It will require the suspension of all disbelief to swallow the latest filmization of one of Tom Clancy’s novels, in which Ben Affleck–to the discomfiture of some–has replaced Harrison Ford (“Patriot Games,” “Clear and Present Danger”) as the heroic Jack Ryan (a role originally played by Alec Baldwin in “The Hunt for Red October” way back in 1990). “The Sum of All Fears” was published as long ago as 1991, at a time when the Soviet Union was still in existence and the threat of a nuclear exchange between two superpowers was still quite real. Adapting it for the screen a decade later has required heavy revision, and frankly the effort by Paul Attanasio and Daniel Pyne proves unavailing. The result might seem timely in view of the fact that the story involves a horrendous assault on the United States, involving a nuclear explosion no less. But the plot isn’t about terrorism in any realistic sense. Essentially it’s still a Cold War tale, and as such it’s positively antediluvian. If one looks for antecedents, the most obvious is “Fail-Safe.” (Shards of other pictures–“Black Sunday” and “The Boys from Brazil” among them–pop up, too.) But Sidney Lumet’s picture was hoary and outdated even at the time of its original release; by sending up the same basic scenario “Dr. Strangelove” rendered it immediately obsolete. One can understand an effort, like that undertaken by George Clooney in 2000, to remake “Fail-Safe” for television as a sort of nostalgic period piece. But dressing up its plot in modern trappings and trying to pass it off as a tingling contemporary thriller constitutes a gross miscalculation. In the final analysis, “Sum” just doesn’t add up.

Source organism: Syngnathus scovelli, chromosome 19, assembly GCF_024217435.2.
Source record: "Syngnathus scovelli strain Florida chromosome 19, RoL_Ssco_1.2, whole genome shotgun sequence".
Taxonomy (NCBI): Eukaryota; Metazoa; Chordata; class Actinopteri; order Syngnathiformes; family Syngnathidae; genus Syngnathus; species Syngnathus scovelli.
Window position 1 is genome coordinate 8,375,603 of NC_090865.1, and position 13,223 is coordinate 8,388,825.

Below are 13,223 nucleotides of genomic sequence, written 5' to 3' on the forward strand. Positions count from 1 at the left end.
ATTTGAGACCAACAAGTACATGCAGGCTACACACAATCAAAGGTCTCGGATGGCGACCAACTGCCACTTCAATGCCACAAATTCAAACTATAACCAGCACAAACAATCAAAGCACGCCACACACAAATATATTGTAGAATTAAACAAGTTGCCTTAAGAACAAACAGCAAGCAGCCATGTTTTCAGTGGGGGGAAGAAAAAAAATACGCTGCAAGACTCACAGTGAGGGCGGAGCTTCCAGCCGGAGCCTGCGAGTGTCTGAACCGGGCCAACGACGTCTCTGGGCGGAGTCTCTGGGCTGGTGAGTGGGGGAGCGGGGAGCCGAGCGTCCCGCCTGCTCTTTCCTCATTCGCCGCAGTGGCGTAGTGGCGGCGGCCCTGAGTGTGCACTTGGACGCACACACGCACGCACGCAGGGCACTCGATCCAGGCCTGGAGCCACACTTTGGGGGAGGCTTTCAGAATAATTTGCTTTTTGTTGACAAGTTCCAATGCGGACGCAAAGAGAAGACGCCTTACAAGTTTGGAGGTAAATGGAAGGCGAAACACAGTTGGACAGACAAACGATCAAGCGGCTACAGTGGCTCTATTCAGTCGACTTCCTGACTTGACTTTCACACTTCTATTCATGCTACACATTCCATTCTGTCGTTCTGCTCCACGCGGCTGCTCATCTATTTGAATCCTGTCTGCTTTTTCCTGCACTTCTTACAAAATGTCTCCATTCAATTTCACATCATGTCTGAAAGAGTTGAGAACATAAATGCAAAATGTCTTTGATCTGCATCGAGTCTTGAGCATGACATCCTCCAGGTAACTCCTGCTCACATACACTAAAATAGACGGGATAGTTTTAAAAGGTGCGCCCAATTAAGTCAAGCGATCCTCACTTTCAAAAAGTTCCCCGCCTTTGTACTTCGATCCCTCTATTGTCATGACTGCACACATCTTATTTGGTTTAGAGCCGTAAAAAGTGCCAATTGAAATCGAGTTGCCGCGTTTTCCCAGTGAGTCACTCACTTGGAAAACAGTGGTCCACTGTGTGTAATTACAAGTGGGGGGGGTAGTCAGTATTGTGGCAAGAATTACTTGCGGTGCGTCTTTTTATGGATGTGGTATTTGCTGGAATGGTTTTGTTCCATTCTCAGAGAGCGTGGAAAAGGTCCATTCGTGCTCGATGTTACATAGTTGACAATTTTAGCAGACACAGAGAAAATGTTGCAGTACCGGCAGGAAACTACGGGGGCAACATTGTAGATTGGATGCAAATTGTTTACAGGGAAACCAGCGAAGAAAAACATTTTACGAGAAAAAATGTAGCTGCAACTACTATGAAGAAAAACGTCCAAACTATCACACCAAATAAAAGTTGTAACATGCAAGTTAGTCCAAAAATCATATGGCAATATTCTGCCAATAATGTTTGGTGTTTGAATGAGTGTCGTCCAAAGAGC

In the first place, one has to set aside all memory of the Harrison Ford-Jack Ryan flicks and accept that the character is now a 28-year old who’s just joined the CIA as a humble analyst in 2002. One also has to accept that a new president has come to power in Russia–a little-known but potentially bellicose fellow named Nemerov (Ciaran Hinds), on whom the boyish Ryan just happens to have written a thesis. This fact leads CIA Director Bill Cabot (Morgan Freeman) to call the newcomer in to help brief President Fowler (James Cromwell) on the implications for the U.S. Tensions between the two countries soon escalate, eventually leading to violent incidents which could culminate in a nuclear exchange–especially after a football game being attended by the president is targeted for an apocalyptic attack. What neither side realizes is that there are other players involved–a shady illegal arms dealer (Colm Feore) and a slimy Austrian neo-Nazi named Dressler (Alan Bates) whose goals would be advanced by a confrontation between the nuclear powers. It’s up to our hero Jack, new kid on the block though he may be, to persuade the president and his senior advisors to choose the path of restraint while hoping that Nemerov can do likewise against the demands of his more belligerent comrades. He gets an assist from a James Bondish U.S. agent (Liev Schreiber); on the other hand, he has to turn aside from his duties every once in a while to fret over the fate of his fiancé, the lovely Dr. Cathy Miller (Bridget Moynahan). After all the huff and fury are over, there’s a tacked-on epilogue that’s blatantly derivative of the close of “The Godfather.”